I consider Maine an honourary Canadian province. I hope that doesn't offend anyone. Really, when you look at the map, it makes no sense that Maine is in the US. The New Hampshire border is a much more logical terminus to the States. Who should I talk to about righting this? You see, I feel a kinship with Maine. I was there recently and felt it, no doubt. I visited towns I'd never been to and felt at home. Familiar territory. I put it down to ancestry.
My family roots are on Prince Edward Island, Canada's smallest province. Maine and PEI are both considered part of Acadia. So much of what I experienced, the waterfront, town buildings, clapboard houses, the smell of the air, the food -- all of it reminded me of PEI. I felt it at every turn, but a couple of times it almost knocked me over. When I got breakfast at the cafe beside the Inn where I was staying, I saw the manager's card right by the cash. His name: Dave Rossiter. My mother's maiden name is Rossiter. I'm a Rossiter descendant. And later I picked up a copy of Down East, the Magazine of Maine and cracked it open to read the editor's letter first. His name? Paul Doiron. Have you heard the surname Doiron before? It's an Acadian name -- one of the names of the original French settlers who lived in Acadia from 1700-1755. I'm a Doiron. It was my last name until I met and married Mr. Austin. Sure Austin is easier to say and to spell, but I'll always be a Doiron.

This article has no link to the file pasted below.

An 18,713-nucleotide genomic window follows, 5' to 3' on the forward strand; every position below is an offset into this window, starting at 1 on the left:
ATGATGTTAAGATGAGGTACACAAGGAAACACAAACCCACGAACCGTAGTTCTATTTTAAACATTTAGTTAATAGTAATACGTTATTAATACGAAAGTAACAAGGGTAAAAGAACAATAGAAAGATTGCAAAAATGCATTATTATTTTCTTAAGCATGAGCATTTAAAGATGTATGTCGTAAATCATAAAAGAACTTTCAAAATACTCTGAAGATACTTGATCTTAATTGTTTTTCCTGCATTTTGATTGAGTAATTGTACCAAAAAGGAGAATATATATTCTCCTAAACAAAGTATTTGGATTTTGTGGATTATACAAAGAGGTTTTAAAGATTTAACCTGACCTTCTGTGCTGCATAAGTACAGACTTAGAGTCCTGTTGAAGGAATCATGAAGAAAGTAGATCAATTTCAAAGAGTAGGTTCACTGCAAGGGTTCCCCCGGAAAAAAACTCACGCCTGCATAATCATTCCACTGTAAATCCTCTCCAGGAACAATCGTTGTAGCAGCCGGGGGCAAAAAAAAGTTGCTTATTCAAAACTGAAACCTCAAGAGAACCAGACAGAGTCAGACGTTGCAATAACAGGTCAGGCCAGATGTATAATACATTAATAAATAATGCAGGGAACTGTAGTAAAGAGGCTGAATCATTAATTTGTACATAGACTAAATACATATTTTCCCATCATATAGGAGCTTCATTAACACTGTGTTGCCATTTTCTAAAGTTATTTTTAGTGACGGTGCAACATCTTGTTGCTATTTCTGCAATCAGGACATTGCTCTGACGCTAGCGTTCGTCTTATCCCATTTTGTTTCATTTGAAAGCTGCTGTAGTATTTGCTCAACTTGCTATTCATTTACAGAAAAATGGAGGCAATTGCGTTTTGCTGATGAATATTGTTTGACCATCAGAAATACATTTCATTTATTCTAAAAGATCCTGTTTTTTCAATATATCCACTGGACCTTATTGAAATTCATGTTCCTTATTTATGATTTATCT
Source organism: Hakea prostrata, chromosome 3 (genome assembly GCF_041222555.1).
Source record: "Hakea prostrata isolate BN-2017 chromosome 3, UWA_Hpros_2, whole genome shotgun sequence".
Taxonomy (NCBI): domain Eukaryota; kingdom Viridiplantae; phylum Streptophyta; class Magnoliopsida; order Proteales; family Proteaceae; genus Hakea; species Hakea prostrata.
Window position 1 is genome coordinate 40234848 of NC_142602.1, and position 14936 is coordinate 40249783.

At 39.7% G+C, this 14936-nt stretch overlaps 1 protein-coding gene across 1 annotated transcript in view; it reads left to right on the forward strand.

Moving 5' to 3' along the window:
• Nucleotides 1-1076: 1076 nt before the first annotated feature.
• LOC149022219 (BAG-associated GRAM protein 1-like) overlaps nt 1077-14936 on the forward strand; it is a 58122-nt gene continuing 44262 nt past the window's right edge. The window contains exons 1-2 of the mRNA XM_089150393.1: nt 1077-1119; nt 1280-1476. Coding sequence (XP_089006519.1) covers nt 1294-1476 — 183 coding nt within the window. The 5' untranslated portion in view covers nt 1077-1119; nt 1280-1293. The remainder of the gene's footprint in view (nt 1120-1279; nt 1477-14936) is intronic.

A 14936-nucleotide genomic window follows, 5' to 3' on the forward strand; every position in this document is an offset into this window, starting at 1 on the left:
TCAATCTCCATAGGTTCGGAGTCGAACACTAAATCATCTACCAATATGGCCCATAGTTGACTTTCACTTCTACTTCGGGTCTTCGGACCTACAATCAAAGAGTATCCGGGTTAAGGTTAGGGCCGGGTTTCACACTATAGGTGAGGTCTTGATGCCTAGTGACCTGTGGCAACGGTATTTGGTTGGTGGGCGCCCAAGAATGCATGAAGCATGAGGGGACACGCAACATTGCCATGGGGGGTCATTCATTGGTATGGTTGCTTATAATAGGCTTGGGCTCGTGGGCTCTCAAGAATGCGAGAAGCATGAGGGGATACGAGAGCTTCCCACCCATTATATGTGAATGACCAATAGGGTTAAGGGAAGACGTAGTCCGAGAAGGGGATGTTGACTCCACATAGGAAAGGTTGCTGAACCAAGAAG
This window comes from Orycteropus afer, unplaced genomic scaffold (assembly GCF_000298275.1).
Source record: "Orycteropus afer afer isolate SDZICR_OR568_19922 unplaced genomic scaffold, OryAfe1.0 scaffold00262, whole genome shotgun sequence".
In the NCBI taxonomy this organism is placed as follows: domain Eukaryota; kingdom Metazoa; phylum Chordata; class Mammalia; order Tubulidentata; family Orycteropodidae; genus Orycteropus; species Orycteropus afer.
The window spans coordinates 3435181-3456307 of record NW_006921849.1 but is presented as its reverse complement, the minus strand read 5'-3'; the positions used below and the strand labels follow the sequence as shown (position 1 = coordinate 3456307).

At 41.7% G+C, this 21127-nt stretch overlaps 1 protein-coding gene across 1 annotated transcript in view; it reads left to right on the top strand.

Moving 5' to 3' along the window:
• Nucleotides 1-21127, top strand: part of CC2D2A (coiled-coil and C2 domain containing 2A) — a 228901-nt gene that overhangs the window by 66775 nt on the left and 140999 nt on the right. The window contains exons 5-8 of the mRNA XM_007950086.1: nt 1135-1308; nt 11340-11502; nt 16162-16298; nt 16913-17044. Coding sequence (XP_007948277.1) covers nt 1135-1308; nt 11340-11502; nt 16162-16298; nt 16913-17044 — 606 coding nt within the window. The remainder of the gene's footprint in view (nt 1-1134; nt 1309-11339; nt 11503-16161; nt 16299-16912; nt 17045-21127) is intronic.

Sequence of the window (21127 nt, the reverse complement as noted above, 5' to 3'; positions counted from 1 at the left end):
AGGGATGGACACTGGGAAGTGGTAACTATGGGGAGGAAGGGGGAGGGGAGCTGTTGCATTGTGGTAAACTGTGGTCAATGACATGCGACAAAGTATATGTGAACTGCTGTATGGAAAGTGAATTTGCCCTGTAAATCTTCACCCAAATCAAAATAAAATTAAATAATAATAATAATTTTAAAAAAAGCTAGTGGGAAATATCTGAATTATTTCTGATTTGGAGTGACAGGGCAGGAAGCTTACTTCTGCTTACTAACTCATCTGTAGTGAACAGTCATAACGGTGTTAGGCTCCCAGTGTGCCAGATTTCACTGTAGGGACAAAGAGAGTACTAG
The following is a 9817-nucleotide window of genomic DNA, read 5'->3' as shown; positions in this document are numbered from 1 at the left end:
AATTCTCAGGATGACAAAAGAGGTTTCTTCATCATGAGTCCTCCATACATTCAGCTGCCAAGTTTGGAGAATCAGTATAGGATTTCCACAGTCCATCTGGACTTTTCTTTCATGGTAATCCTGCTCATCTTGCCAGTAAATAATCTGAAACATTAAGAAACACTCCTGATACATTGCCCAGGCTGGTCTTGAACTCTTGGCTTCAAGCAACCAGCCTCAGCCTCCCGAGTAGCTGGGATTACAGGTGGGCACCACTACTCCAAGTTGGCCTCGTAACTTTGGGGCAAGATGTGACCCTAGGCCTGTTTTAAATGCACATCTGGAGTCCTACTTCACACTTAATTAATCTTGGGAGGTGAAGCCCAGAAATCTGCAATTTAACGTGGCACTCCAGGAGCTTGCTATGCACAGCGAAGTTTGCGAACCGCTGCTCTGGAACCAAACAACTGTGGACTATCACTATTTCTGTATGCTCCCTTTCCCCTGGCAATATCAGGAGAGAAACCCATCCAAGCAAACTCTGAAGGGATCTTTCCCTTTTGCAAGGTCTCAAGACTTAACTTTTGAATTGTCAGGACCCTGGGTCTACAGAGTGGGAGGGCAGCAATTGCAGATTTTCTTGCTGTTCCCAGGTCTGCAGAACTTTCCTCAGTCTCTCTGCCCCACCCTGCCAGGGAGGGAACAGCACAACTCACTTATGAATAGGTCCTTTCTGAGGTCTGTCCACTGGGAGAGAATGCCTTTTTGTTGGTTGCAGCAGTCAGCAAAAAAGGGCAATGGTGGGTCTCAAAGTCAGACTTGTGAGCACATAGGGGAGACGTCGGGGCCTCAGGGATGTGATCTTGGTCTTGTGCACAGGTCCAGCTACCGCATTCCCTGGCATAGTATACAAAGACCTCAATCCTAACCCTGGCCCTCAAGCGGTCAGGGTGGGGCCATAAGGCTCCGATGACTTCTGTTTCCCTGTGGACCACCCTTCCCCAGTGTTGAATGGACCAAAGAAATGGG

One of the highlights of my trip was seeing all of the beautiful coastal homes. This one was my hands-down favouite. It's in Kennebunkport, Me
To see more beautiful Maine homes from my trip, check out my other blog.